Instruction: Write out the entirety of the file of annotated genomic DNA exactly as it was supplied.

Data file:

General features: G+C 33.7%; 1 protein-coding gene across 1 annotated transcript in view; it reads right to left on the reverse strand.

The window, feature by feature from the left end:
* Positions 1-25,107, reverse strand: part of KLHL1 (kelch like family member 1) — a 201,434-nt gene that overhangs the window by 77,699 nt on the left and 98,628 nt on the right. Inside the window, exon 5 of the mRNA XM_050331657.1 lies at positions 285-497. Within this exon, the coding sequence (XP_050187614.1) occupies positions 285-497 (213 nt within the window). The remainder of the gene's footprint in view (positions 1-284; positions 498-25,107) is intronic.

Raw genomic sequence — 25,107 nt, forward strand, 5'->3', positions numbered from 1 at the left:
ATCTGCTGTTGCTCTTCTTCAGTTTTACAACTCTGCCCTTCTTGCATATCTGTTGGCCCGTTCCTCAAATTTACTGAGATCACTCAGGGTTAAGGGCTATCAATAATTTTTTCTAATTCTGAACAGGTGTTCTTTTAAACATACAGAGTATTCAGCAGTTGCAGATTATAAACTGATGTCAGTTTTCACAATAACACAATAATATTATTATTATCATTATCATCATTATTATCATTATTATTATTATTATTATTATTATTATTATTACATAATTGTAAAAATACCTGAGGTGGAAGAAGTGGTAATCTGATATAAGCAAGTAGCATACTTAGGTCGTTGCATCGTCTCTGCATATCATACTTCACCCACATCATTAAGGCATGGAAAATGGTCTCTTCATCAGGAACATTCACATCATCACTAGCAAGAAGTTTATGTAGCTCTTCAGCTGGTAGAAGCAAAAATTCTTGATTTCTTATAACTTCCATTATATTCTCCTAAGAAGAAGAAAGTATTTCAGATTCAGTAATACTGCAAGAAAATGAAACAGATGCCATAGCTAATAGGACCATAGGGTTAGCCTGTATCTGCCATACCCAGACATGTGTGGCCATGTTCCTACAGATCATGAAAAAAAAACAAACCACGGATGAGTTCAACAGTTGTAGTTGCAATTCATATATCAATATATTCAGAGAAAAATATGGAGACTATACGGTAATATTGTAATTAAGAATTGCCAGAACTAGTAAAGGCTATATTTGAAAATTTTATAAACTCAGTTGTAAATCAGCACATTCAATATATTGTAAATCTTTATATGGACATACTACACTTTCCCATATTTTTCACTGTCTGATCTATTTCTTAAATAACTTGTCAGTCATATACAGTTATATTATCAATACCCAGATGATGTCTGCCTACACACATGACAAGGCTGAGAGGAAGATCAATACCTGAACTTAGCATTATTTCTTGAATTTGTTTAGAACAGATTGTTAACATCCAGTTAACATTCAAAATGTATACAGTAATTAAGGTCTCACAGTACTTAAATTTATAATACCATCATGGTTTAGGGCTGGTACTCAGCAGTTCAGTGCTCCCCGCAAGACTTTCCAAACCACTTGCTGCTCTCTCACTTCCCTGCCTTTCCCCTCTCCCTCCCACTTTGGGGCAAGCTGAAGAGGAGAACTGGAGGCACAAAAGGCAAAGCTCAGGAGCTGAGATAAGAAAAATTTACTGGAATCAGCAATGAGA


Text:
General features: G+C 33.7%; 1 protein-coding gene across 1 annotated transcript in view; it reads right to left on the reverse strand.

The window, feature by feature from the left end:
* Positions 1-25,107, reverse strand: part of KLHL1 (kelch like family member 1) — a 201,434-nt gene that overhangs the window by 77,699 nt on the left and 98,628 nt on the right. Inside the window, exon 5 of the mRNA XM_050331657.1 lies at positions 285-497. Within this exon, the coding sequence (XP_050187614.1) occupies positions 285-497 (213 nt within the window). The remainder of the gene's footprint in view (positions 1-284; positions 498-25,107) is intronic.

Raw genomic sequence — 25,107 nt, forward strand, 5'->3', positions numbered from 1 at the left:
ATCTGCTGTTGCTCTTCTTCAGTTTTACAACTCTGCCCTTCTTGCATATCTGTTGGCCCGTTCCTCAAATTTACTGAGATCACTCAGGGTTAAGGGCTATCAATAATTTTTTCTAATTCTGAACAGGTGTTCTTTTAAACATACAGAGTATTCAGCAGTTGCAGATTATAAACTGATGTCAGTTTTCACAATAACACAATAATATTATTATTATCATTATCATCATTATTATCATTATTATTATTATTATTATTATTATTATTATTACATAATTGTAAAAATACCTGAGGTGGAAGAAGTGGTAATCTGATATAAGCAAGTAGCATACTTAGGTCGTTGCATCGTCTCTGCATATCATACTTCACCCACATCATTAAGGCATGGAAAATGGTCTCTTCATCAGGAACATTCACATCATCACTAGCAAGAAGTTTATGTAGCTCTTCAGCTGGTAGAAGCAAAAATTCTTGATTTCTTATAACTTCCATTATATTCTCCTAAGAAGAAGAAAGTATTTCAGATTCAGTAATACTGCAAGAAAATGAAACAGATGCCATAGCTAATAGGACCATAGGGTTAGCCTGTATCTGCCATACCCAGACATGTGTGGCCATGTTCCTACAGATCATGAAAAAAAAACAAACCACGGATGAGTTCAACAGTTGTAGTTGCAATTCATATATCAATATATTCAGAGAAAAATATGGAGACTATACGGTAATATTGTAATTAAGAATTGCCAGAACTAGTAAAGGCTATATTTGAAAATTTTATAAACTCAGTTGTAAATCAGCACATTCAATATATTGTAAATCTTTATATGGACATACTACACTTTCCCATATTTTTCACTGTCTGATCTATTTCTTAAATAACTTGTCAGTCATATACAGTTATATTATCAATACCCAGATGATGTCTGCCTACACACATGACAAGGCTGAGAGGAAGATCAATACCTGAACTTAGCATTATTTCTTGAATTTGTTTAGAACAGATTGTTAACATCCAGTTAACATTCAAAATGTATACAGTAATTAAGGTCTCACAGTACTTAAATTTATAATACCATCATGGTTTAGGGCTGGTACTCAGCAGTTCAGTGCTCCCCGCAAGACTTTCCAAACCACTTGCTGCTCTCTCACTTCCCTGCCTTTCCCCTCTCCCTCCCACTTTGGGGCAAGCTGAAGAGGAGAACTGGAGGCACAAAAGGCAAAGCTCAGGAGCTGAGATAAGAAAAATTTACTGGAATCAGCAATGAGA